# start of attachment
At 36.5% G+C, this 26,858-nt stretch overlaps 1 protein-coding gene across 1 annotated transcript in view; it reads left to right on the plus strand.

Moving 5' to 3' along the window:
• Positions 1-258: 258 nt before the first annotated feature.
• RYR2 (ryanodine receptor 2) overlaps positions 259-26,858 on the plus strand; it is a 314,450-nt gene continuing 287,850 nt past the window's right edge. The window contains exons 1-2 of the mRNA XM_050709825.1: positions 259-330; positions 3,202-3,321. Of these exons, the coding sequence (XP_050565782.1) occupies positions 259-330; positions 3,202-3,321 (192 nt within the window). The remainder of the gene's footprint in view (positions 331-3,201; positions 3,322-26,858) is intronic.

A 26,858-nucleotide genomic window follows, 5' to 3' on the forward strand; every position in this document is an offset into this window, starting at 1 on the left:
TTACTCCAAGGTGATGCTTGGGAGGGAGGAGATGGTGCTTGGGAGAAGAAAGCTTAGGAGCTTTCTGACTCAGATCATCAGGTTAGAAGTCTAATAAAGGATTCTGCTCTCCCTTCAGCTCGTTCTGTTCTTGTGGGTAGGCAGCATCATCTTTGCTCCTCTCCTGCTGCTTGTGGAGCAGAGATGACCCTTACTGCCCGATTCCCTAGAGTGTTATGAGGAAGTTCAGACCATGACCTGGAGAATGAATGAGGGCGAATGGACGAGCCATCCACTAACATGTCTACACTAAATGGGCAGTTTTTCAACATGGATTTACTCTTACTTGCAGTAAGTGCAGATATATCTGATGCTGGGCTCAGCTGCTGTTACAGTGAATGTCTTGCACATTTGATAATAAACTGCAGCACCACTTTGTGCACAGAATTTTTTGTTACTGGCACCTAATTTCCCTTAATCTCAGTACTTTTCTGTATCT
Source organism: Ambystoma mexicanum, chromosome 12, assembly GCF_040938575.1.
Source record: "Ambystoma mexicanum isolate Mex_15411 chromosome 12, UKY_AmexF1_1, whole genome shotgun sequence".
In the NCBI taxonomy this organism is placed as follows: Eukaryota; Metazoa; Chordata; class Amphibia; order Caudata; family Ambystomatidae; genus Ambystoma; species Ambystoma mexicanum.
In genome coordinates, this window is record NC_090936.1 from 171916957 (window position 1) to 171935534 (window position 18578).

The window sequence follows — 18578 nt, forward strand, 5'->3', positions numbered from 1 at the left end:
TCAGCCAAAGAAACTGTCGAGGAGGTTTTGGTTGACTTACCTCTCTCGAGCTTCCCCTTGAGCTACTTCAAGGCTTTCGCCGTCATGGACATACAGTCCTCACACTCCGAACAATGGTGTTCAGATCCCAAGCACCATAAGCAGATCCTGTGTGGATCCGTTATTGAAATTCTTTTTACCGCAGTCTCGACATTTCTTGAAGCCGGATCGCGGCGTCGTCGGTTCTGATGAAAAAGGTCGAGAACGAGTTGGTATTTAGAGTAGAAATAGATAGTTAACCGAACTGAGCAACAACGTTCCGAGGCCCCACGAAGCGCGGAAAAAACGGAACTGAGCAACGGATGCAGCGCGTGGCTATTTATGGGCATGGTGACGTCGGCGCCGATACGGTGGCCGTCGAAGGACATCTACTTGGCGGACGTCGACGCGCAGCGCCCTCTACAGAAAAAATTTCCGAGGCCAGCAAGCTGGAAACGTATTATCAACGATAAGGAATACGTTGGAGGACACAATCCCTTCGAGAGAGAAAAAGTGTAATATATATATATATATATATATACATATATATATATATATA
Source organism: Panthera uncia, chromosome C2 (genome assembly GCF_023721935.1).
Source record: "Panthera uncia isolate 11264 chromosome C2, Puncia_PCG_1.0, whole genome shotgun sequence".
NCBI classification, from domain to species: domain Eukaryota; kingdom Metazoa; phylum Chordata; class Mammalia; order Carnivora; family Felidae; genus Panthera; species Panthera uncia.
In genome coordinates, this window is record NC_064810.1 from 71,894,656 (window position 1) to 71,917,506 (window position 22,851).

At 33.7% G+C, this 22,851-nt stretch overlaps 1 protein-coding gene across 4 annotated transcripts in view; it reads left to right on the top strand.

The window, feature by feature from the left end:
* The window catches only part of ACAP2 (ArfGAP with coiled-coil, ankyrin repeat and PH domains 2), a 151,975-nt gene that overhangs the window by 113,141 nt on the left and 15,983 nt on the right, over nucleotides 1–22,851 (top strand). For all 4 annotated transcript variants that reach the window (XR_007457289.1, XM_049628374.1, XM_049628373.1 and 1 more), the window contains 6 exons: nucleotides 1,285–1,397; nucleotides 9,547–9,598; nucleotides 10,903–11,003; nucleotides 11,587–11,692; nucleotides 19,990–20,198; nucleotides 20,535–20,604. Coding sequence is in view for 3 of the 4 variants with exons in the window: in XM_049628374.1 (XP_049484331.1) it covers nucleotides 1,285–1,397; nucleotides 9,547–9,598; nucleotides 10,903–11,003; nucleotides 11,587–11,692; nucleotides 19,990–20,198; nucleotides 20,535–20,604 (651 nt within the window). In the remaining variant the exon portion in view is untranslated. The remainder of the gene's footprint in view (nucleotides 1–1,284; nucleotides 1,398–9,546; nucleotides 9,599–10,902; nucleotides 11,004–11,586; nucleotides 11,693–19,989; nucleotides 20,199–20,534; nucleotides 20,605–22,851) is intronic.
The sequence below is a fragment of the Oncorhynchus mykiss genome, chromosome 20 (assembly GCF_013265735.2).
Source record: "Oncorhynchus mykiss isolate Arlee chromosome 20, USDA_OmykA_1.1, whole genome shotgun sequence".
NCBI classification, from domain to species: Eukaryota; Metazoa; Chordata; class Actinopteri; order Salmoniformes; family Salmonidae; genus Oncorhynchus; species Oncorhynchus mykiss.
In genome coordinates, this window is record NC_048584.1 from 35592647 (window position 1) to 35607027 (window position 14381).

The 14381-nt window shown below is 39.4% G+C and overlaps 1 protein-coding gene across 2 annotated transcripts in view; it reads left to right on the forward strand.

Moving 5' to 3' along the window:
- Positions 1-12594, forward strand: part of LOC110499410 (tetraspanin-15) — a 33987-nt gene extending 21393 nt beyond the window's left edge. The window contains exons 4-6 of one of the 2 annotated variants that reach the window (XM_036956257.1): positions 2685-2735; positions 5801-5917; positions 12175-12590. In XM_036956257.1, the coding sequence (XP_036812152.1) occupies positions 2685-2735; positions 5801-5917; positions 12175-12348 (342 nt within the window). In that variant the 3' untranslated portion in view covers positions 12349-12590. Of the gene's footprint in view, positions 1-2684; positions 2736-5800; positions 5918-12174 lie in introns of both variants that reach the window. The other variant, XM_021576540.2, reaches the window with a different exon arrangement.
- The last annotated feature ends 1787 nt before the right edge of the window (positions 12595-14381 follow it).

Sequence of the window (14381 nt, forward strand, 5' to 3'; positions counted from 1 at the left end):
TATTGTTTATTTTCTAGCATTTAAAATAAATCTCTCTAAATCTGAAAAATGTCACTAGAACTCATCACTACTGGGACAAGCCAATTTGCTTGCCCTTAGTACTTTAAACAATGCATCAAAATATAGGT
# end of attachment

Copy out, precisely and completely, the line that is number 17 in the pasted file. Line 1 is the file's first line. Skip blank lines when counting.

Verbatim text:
At 33.7% G+C, this 22,851-nt stretch overlaps 1 protein-coding gene across 4 annotated transcripts in view; it reads left to right on the top strand.